Education is a central priority and we need material fit for purpose. I’m willing to put my labour power where my mouth is and help such as with the overhaul of the Introduction to Marxism class series. I’ve found the Introduction to Socialism we’ve used in Melbourne too extensive for an initial introduction and sometimes a time barrier to getting new members to move on to our Introduction to Marxism. We’ve tended to leave specific questions like women’s oppression and liberation to additional classes and discussions which are hard to fit in though good when we can. I think we need a brief Introduction to Socialist Alliance outline suitable for campus lunchtimes or sessions with new members, plus a comprehensive though compact Introduction to Marxism that we encourage new members to undertake soon after joining. I think a good six-part series might be: inequality and class; the state; capitalism; specific oppressions; historical material; socialist strategy and tactics (condensing the current 5-part series into 4 and adding sessions on specific oppression and strategy and tactics). The latter should cover Towards a Socialist Australia. This would give new members a good grounding in our politics and their broad historical and theoretical bases although there also needs to be ongoing education and discussion. We’ve found topical/educational talks at most branch meeting very useful in Melbourne although it would be good to be better encourage pre-reading.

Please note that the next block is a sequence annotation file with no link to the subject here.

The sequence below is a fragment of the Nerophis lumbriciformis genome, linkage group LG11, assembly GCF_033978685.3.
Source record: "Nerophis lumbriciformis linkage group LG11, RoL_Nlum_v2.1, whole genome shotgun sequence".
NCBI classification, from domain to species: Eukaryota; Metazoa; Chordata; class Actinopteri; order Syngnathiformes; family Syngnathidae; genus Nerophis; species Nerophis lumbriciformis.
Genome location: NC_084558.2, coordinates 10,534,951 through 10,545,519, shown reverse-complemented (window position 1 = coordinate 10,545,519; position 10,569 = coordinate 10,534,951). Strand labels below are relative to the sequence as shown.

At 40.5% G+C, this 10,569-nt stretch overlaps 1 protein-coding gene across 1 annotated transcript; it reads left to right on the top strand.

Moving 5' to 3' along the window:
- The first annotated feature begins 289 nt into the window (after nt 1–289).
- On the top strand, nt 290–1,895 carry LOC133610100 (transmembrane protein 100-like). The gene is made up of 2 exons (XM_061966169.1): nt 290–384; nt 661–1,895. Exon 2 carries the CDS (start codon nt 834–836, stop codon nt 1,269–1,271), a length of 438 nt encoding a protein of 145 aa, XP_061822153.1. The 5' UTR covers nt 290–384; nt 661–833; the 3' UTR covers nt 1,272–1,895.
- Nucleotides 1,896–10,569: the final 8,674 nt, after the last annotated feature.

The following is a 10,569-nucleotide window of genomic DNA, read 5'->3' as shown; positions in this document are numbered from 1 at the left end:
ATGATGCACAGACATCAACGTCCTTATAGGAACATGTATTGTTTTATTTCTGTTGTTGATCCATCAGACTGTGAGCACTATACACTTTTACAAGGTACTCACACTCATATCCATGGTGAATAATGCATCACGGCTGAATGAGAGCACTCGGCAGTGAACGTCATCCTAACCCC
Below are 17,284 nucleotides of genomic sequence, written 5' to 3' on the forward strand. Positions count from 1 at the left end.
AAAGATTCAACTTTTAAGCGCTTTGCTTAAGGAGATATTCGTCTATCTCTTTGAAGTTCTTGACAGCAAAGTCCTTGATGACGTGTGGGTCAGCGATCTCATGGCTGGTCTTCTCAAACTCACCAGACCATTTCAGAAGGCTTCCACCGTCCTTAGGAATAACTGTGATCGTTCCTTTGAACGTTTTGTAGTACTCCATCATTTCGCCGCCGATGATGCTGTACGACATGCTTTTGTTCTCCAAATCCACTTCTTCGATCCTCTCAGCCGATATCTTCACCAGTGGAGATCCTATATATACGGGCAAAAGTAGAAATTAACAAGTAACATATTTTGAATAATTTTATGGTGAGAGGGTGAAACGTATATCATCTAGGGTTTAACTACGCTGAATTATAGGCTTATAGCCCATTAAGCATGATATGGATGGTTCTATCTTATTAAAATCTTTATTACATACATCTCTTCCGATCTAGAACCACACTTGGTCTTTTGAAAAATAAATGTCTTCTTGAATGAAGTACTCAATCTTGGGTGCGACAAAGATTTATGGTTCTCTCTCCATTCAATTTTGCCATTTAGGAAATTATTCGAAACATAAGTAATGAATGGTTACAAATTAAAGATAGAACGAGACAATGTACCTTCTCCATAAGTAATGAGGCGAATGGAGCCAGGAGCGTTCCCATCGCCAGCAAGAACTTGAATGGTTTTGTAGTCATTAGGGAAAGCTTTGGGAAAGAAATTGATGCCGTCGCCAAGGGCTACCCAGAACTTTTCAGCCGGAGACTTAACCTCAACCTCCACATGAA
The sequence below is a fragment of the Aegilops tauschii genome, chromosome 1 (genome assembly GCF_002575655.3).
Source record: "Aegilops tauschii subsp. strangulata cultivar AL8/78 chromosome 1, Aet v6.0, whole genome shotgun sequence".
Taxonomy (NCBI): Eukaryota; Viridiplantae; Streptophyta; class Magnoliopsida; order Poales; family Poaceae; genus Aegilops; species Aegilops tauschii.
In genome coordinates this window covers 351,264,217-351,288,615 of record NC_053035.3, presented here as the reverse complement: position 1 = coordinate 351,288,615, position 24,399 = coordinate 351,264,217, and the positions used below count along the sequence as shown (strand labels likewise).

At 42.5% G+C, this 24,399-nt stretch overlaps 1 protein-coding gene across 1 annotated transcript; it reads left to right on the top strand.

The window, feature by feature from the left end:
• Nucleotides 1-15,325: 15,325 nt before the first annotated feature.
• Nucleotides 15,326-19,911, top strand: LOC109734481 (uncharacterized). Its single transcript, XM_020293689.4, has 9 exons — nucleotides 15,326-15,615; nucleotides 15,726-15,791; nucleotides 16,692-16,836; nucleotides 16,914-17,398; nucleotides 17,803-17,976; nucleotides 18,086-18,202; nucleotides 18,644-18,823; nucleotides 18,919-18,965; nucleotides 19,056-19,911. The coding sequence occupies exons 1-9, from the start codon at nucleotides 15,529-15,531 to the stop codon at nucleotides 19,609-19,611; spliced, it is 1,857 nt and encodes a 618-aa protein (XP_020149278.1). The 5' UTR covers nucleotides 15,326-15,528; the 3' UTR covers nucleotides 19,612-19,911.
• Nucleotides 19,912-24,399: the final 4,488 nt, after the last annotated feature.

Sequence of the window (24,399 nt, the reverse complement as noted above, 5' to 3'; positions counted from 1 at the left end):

I think after the good experience of the Socialist for the 21st Century Conference we should think about a regular national public event. Socialist Alternative have shown the advantages of a formula and a recognised institution in the Marxism conference, and barring any forseeable unity with them we should think about an institution that serves our needs and that of the broader movement for serious ongoing education, discussion and debate.